Defendants asserted that they did not violate Keefe's rights under the First Amendment by academically disciplining him for the statements he made on Facebook. They also maintained that Keefe received “constitutionally-appropriate due process.” Even if Keefe could establish a violation of his constitutional rights, Defendants asserted that they are entitled to qualified immunity. Finally, Adams asserted that Keefe's claims against her should be dismissed because she did not decide to remove him from the associate degree nursing program, did not consider his appeal, and did not decide what procedures to follow. In response, Keefe argued that qualified immunity does not apply insofar as he seeks declaratory and injunctive relief, that Defendants are not entitled to qualified immunity, that his removal from the associate degree nursing program violated his rights to due process and free speech, and that Adams is liable to him. In reply, Defendants reiterated that Keefe had not submitted any evidence that raised a genuine issue of material fact as to whether they had violated his constitutional rights, that qualified immunity applied were Keefe able to establish a violationof his constitutional rights, and that his claims against Adams should be dismissed because she did not cause any of the alleged violations of his constitutional rights.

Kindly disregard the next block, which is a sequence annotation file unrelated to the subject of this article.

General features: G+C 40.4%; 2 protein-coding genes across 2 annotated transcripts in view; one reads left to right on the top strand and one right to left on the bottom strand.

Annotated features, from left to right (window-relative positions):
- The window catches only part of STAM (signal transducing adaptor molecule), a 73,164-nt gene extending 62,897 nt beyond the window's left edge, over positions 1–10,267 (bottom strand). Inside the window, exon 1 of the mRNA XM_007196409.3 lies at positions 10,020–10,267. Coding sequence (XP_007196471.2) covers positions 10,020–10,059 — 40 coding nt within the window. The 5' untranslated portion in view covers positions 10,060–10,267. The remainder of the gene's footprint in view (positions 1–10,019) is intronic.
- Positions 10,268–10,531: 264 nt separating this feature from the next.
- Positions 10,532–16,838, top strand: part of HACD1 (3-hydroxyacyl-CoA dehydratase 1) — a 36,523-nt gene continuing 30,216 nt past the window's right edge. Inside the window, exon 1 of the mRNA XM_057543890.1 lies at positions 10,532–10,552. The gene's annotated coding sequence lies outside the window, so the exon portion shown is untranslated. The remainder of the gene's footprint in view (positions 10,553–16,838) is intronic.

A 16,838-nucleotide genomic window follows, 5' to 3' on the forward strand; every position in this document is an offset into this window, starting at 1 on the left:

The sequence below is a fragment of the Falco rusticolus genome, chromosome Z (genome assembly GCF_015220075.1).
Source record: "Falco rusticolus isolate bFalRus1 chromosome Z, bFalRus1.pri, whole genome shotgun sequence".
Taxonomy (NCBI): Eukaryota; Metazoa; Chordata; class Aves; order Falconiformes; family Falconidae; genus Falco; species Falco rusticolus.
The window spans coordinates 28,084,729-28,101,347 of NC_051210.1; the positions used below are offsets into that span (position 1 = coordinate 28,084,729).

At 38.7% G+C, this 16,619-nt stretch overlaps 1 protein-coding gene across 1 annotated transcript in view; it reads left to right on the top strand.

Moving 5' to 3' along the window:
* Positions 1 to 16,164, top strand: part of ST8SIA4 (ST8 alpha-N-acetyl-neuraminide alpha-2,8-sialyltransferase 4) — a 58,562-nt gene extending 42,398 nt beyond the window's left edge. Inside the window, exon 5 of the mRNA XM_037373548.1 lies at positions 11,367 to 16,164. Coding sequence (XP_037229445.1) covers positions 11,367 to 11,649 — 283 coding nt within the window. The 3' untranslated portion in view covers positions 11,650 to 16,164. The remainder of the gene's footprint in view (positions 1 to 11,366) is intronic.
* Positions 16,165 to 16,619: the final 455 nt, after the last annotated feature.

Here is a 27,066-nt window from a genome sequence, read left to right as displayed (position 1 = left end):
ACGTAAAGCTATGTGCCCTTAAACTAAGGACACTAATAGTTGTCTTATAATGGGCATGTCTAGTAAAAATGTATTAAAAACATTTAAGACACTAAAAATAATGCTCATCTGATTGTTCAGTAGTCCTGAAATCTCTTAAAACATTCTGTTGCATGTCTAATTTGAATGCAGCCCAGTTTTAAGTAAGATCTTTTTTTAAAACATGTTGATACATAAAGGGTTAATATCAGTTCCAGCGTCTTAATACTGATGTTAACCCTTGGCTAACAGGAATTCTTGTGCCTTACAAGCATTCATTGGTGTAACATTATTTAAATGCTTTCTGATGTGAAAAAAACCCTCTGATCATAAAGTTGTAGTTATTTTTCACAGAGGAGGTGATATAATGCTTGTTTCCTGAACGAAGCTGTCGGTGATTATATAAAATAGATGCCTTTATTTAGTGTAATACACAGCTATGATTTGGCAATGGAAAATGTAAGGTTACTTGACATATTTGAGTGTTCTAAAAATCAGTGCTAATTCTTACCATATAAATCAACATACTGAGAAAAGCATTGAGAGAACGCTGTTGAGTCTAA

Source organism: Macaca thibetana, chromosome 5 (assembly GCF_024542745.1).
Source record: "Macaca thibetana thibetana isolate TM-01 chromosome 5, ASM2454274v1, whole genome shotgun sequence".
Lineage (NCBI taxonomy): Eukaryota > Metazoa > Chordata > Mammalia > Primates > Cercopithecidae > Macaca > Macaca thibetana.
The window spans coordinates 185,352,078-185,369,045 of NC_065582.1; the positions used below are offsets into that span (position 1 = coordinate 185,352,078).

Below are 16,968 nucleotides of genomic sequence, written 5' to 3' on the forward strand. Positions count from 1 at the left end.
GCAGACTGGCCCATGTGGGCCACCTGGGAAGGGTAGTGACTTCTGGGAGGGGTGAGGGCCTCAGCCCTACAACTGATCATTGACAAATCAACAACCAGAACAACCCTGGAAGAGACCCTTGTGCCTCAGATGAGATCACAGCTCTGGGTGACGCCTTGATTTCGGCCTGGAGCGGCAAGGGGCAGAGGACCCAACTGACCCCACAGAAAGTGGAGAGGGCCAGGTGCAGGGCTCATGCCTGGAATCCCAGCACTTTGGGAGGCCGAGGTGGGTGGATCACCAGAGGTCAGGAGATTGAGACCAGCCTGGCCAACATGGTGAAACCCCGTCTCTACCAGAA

Defendants also argued that Keefe had not shown he is entitled to injunctive or declaratory relief. After Defendants had submitted their reply, Keefe moved to supplement the record. He sought to submit material that he had cited but inadvertently failed to include in his response, as well as material to counter Defendants' assertion that he is not entitled to injunctive or declaratory relief. To the extent Keefe sought to supplement the record with material that he had inadvertently failed to include in his response, the Court grants the motion. The Court otherwise denies his motion and declines to consider the parties' arguments about whether Keefe is entitled to injunctive or declaratory relief. See D. Minn. LR 7.1(c)(3)(B).